NUMBER CRUNCH: The End of the European Poker Tour

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The EPT wraps up its 13th season this week (Image c/o PokerStars)

It is hard to believe thirteen seasons of the European Poker Tour have passed. It is harder to believe the tour is no longer going to exist. Thankfully for the European poker scene, the newly created PokerStars Festival series will continue to deliver poker to the masses, just under a different moniker. With the EPT wrapping up its final season in Prague this week, we decided to look back at the highlights of more than a decade of tournaments in this edition of Number Crunch:

1 – Number of two-time EPT champions. It took until the tail end of Season 10 to crown the first two-time champion. Victoria Coren won EPT London in Season 3 and in seven seasons later took down EPT San Remo to become the first and, to date, only repeat winner. By contrast, the World Poker Tour had two repeat winners the first season it was on tour.

7 – Number of final tables for Luca Pagano, the all-time leader in that category of EPT stats. Pagano has not made a final table on the tour since 2012, he was one of the original big names on the EPT, final tabling the very first EPT event in Barcelona in 2005. In 2009, Pagano final tabled three EPT Main Events. He has also finished in-the-money of 21 EPT Main Events.

23 – Number of different cities which have hosted an EPT over the years. Only Barcelona has been a stop on all 13 of the seasons, while others like Loutraki were one-and-done stops. Germany is the most popular country for the tour with Baden, Dortmund, and Berlin all playing host to events.

23 – Number of Super High Roller events in EPT history. First introduced at Season 7’s PokerStars Caribbean Adventure, the tour slowly added them to the largest stops on the tour with $50,000 and $100,000 buy-in price points (the exact amounts vary slightly based on the local currency). The list of champions reads like a who’s who of the poker circuit, but Steve O’Dwyer leads the pack with three separate Super High Roller titles.

27 – Number of countries which can lay claim to an EPT Champion. They come from every continent, save Antarctica and Australia. Champs have come from surprising places like Iran and Venezuela. The most successful countries are Great Britain and the United States. Both countries have 17 EPT titles to their credit, but you might consider giving a slight edge to the States, as John Juanda is credited as Indonesian, but has lived in the States since he was 19.

76 – Number of months Ibrahim Al Mousa was sentenced to prison for his role as the mastermind behind the 2010 EPT Berlin robbery. Al Mousa and four other men stormed the tournament area of the EPT Berlin Main Event brandishing guns and machetes. Scary, yes, but thankfully no one was hurt in the altercation. Eventually the tournament staff managed to reconstruct the tournament and play down to a winner. Kevin ‘ImALuckSac‘ MacPhee won the tournament, but admitted in interviews he would have rather they did not play it out after the crime.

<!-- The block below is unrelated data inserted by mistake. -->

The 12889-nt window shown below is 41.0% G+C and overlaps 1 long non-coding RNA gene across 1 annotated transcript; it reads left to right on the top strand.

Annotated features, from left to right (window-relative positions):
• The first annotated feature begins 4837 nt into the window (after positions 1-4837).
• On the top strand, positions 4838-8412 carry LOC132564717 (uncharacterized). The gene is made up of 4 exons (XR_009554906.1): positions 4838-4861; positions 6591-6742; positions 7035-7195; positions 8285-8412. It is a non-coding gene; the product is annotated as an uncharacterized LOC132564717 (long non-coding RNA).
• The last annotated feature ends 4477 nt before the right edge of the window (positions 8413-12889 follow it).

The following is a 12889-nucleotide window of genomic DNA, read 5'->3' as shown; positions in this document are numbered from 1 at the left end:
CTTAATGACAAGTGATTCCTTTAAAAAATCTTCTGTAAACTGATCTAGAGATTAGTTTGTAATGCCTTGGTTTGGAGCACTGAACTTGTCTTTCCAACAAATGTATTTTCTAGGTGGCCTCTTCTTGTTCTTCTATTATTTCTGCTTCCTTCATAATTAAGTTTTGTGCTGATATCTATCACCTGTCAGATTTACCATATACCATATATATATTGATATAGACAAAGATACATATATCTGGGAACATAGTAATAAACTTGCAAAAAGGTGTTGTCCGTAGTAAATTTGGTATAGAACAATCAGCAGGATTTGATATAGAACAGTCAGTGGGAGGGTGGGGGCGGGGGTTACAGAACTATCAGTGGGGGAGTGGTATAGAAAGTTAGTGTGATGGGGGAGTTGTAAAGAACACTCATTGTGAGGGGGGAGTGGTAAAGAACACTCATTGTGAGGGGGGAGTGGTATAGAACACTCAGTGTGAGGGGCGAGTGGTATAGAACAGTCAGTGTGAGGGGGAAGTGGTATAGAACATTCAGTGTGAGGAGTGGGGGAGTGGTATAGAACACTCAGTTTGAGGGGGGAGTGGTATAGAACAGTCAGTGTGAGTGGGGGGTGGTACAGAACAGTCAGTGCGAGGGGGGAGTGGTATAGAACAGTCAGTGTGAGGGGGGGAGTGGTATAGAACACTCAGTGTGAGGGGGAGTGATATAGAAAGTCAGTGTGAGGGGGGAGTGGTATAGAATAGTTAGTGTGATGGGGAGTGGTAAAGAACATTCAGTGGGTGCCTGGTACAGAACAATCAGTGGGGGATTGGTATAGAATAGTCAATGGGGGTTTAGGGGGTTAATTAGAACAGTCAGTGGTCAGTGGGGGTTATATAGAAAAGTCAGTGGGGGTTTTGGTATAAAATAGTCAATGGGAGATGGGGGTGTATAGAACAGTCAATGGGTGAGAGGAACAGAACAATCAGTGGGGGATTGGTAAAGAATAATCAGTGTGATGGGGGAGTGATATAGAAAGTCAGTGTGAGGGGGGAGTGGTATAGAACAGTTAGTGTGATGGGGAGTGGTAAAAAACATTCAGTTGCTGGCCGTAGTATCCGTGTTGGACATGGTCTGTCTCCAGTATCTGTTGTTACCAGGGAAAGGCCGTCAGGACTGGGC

216 – Number of times EPT Live host Joe Stapleton estimates he and fellow host James Hartigan have sung their popular line “Everyone loves a chop pot!” The duo have worked together for the livestream and televised episodes of the tour for six years and have a number of running gags that have won over fans from all over the world.

1,785 – Number of entries in the largest-field EPT Main Event in history. That tournament, Season 13’s EPT Barcelona Main Event, featured a €5,300 buy-in and generated a prize pool in excess of €8.6 million. A hefty €1.1 million went to eventual champ Sebastian Malec of Poland, who bested the record field to take down the last-ever EPT Barcelona Main Event.

9,314,495– Dollars won by the EPT’s number-one earner Steve O’Dwyer. The American pro is $2.5 million ahead of his next-closest competitor, Ole Schemion. It is hard to single out just one accomplishment on O’Dwyer’s extensive EPT resume, but his biggest win is probably from Season 9, where he took down the Grand Final Main Event in Monaco for over $1.6 million. He actually earned more money for defeating a smaller field in the 2015 PCA Super High Roller for over $1.8 million in 2015 though. He has won two Super High Roller events, also taking down the one in Prague in Season 12. He has also final tabled the EPT London Main Event twice. Like we said, it is tough to pick just one accomplishment for this guy.

15,132,000 – Largest single prize pool in EPT history. Thanks to a turnout of 1,560 runners in Season 7’s PCA Main Event, the tour generated the eight-figure prize pool. While other events have generated bigger fields, the $10,000 buy-in resulted in a record-breaking sum. A cool $2.3 million went to winner Galen Hall, but the top four spots all netted seven-figure paydays.